Even if they’re not star producers, it always made me smile to see the light green/blue egg of the Ameraucana amongst the brown ones in the carton. Do you have any recommendations for a “beginner” green or blue egg layer? I just want them to be gentle and non-fussy.
I am so sorry that you had a bad experience…but can say…been there and done that……yet I am stubborn and still have halfbreeds from my bantams which mixed with my Welsummers which are not as aggressive…but the “stupid gene” is breeding out as such…and my “girls” ” now know at the evening when the “human ” comes out it is the chant which I have taught them… BOOM CHICKIE, BOOM CHICKIE…MAW MAW…BED TIME…weird I know but ut they go straight to their respecive coop-ettes and sometimes even let the the bunny sleep with them…Welcome to my world of “HUH?”..don’t give up…just get a couple of hens to start with…you will make it…I did…have faith…
I love colored eggs! And the Ameraucana’s (or however you spell them) are very easy keepers. They seem hardy enough to me. As you pointed out, the only reason they didn’t make the list was because they don’t lay quite as many eggs (maybe 3 per week) so my thought was beginners would do better to test the waters with fewer hens that laid more eggs. I have several in our flock right now cause those beautiful eggs really encourage my kids to go out and “hunt for eggs.” We also have some Olive-Eggers for the first time and so far I am not at all impressed with their laying. The color of the eggs is stunning, but we’re getting like 1 egg every 2 weeks. Or something ridiculous like that. Hope that helps!
Susan O says
When we started with chickens a hear and a half ago, my Mom had some stipulations: NO roosters, NO broodiness, NOT free-ranged (she was afraid of predators). We chose 6 Golden Sex-Links and couldn’t be happier! We got them at the beginning of April 2016 at 1 week old from the feed store and they started laying that July! We lost one that October, but the remaining 5 have kept us in beautiful, brown eggs and have been an absolute joy! This past November, when they were going through their “molt” (We live in a mild-winter climate and we did see scattered feathers and some patchy-ness but no bald birds) a friend said her dozen chickens were giving her 2 – 3 eggs per day; our 5 were giving about 4 eggs per day. The least we’ve ever had in a day so far this winter were 2, and that’s rare. You are right, these are great starter birds!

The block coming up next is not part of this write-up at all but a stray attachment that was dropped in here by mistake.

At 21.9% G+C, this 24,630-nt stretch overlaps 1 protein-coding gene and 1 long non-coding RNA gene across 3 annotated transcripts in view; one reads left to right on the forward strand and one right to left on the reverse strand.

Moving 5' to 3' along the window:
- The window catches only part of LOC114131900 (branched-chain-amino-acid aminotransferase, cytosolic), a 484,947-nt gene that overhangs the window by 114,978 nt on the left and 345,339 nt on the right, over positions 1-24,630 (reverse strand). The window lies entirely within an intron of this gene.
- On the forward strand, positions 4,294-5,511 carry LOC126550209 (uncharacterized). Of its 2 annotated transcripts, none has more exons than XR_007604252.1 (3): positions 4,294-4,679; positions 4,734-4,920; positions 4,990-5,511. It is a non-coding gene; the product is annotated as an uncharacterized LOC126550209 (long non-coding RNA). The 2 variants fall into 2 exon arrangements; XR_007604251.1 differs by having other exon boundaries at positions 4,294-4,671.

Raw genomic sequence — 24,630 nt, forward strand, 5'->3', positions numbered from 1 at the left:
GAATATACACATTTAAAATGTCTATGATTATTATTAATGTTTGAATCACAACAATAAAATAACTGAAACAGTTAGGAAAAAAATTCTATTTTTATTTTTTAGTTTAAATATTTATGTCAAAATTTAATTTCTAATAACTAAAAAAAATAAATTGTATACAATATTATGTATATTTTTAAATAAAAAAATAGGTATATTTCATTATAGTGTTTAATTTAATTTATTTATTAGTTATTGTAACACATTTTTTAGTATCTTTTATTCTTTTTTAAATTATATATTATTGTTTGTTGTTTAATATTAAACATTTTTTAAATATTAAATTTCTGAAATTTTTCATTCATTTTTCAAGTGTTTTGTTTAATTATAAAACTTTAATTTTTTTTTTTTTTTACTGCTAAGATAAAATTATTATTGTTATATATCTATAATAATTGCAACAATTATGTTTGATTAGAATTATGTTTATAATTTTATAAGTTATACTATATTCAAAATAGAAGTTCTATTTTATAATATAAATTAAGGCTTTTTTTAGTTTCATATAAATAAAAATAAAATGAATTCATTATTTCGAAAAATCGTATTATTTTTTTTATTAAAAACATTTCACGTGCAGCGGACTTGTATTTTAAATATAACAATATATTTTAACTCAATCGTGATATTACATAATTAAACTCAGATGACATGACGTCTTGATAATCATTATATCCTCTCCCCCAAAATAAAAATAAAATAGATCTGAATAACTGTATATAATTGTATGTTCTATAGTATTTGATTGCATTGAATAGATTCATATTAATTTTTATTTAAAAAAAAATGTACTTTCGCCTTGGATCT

Sounds about right! You just can’t go wrong with those gals- they’re great!
Tarrah Ferri says
I totally agree. Our white sexlinks give us eggs consistently although the quality is not as high as the Sussex or arcanas . The arcanas have lovely eggs but are definitely more wild at not as personable. The Buff Orpingtons do tend to be the queen bee but not a production queen.
I looked at so many articles when I was starting out 10 years ago but I wish I could’ve read this one. It would have saved me a lot of learning lessons.
☺️ Thank you!! It’s good to hear that others have the same observations (especially in a buff-loving world!)
I love my orpingtons, because they are sweet and have such good personalities, but I do agree with you, they aren’t the best egg layers. I think they make a great chicken for beginners though. We have RedSexlinks and they are aggressive birds, but great layers. I like friendly birds but there is a hand-off there… The orpingtons are the first to be taken by a predator, while the more aggressive girls can hold their own. Plus, the OP girls are usually on the bottom of the pecking order.